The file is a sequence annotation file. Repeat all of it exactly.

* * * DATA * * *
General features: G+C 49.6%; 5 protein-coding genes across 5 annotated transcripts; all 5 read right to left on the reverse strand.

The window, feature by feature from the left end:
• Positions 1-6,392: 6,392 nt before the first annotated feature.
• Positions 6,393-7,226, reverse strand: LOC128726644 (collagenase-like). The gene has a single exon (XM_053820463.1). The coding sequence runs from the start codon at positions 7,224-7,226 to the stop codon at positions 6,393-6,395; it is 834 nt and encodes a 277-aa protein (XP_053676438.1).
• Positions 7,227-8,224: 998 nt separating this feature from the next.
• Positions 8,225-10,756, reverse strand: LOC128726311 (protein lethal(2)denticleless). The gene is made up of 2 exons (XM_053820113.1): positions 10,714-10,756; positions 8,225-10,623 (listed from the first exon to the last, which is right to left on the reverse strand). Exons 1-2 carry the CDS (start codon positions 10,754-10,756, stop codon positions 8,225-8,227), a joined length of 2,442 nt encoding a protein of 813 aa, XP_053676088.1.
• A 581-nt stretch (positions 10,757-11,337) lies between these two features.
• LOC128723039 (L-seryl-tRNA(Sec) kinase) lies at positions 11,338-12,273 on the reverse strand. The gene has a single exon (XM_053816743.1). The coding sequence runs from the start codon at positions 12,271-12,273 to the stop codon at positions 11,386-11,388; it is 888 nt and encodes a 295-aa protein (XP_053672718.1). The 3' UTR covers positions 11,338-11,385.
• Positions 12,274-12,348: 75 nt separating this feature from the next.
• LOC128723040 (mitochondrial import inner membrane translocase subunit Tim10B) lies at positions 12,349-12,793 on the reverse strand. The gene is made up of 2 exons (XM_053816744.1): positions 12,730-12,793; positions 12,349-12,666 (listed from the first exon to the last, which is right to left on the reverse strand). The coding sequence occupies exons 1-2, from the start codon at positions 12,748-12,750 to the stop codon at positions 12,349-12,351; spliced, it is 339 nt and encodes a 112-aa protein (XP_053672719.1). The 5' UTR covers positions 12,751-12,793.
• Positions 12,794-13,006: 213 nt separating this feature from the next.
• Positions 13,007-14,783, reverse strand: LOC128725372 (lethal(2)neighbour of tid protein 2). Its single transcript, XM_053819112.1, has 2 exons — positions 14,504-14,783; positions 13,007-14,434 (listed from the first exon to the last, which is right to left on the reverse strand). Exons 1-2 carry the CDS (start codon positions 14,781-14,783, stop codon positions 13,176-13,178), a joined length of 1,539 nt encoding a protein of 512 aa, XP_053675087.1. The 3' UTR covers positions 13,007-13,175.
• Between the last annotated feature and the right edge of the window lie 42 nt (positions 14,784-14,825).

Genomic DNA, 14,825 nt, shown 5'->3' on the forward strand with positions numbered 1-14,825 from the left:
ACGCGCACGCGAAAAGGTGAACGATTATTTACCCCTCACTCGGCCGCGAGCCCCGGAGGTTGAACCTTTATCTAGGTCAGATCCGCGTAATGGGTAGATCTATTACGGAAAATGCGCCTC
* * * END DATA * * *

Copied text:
General features: G+C 49.6%; 5 protein-coding genes across 5 annotated transcripts; all 5 read right to left on the reverse strand.

The window, feature by feature from the left end:
• Positions 1-6,392: 6,392 nt before the first annotated feature.
• Positions 6,393-7,226, reverse strand: LOC128726644 (collagenase-like). The gene has a single exon (XM_053820463.1). The coding sequence runs from the start codon at positions 7,224-7,226 to the stop codon at positions 6,393-6,395; it is 834 nt and encodes a 277-aa protein (XP_053676438.1).
• Positions 7,227-8,224: 998 nt separating this feature from the next.
• Positions 8,225-10,756, reverse strand: LOC128726311 (protein lethal(2)denticleless). The gene is made up of 2 exons (XM_053820113.1): positions 10,714-10,756; positions 8,225-10,623 (listed from the first exon to the last, which is right to left on the reverse strand). Exons 1-2 carry the CDS (start codon positions 10,754-10,756, stop codon positions 8,225-8,227), a joined length of 2,442 nt encoding a protein of 813 aa, XP_053676088.1.
• A 581-nt stretch (positions 10,757-11,337) lies between these two features.
• LOC128723039 (L-seryl-tRNA(Sec) kinase) lies at positions 11,338-12,273 on the reverse strand. The gene has a single exon (XM_053816743.1). The coding sequence runs from the start codon at positions 12,271-12,273 to the stop codon at positions 11,386-11,388; it is 888 nt and encodes a 295-aa protein (XP_053672718.1). The 3' UTR covers positions 11,338-11,385.
• Positions 12,274-12,348: 75 nt separating this feature from the next.
• LOC128723040 (mitochondrial import inner membrane translocase subunit Tim10B) lies at positions 12,349-12,793 on the reverse strand. The gene is made up of 2 exons (XM_053816744.1): positions 12,730-12,793; positions 12,349-12,666 (listed from the first exon to the last, which is right to left on the reverse strand). The coding sequence occupies exons 1-2, from the start codon at positions 12,748-12,750 to the stop codon at positions 12,349-12,351; spliced, it is 339 nt and encodes a 112-aa protein (XP_053672719.1). The 5' UTR covers positions 12,751-12,793.
• Positions 12,794-13,006: 213 nt separating this feature from the next.
• Positions 13,007-14,783, reverse strand: LOC128725372 (lethal(2)neighbour of tid protein 2). Its single transcript, XM_053819112.1, has 2 exons — positions 14,504-14,783; positions 13,007-14,434 (listed from the first exon to the last, which is right to left on the reverse strand). Exons 1-2 carry the CDS (start codon positions 14,781-14,783, stop codon positions 13,176-13,178), a joined length of 1,539 nt encoding a protein of 512 aa, XP_053675087.1. The 3' UTR covers positions 13,007-13,175.
• Between the last annotated feature and the right edge of the window lie 42 nt (positions 14,784-14,825).

Genomic DNA, 14,825 nt, shown 5'->3' on the forward strand with positions numbered 1-14,825 from the left:
ACGCGCACGCGAAAAGGTGAACGATTATTTACCCCTCACTCGGCCGCGAGCCCCGGAGGTTGAACCTTTATCTAGGTCAGATCCGCGTAATGGGTAGATCTATTACGGAAAATGCGCCTC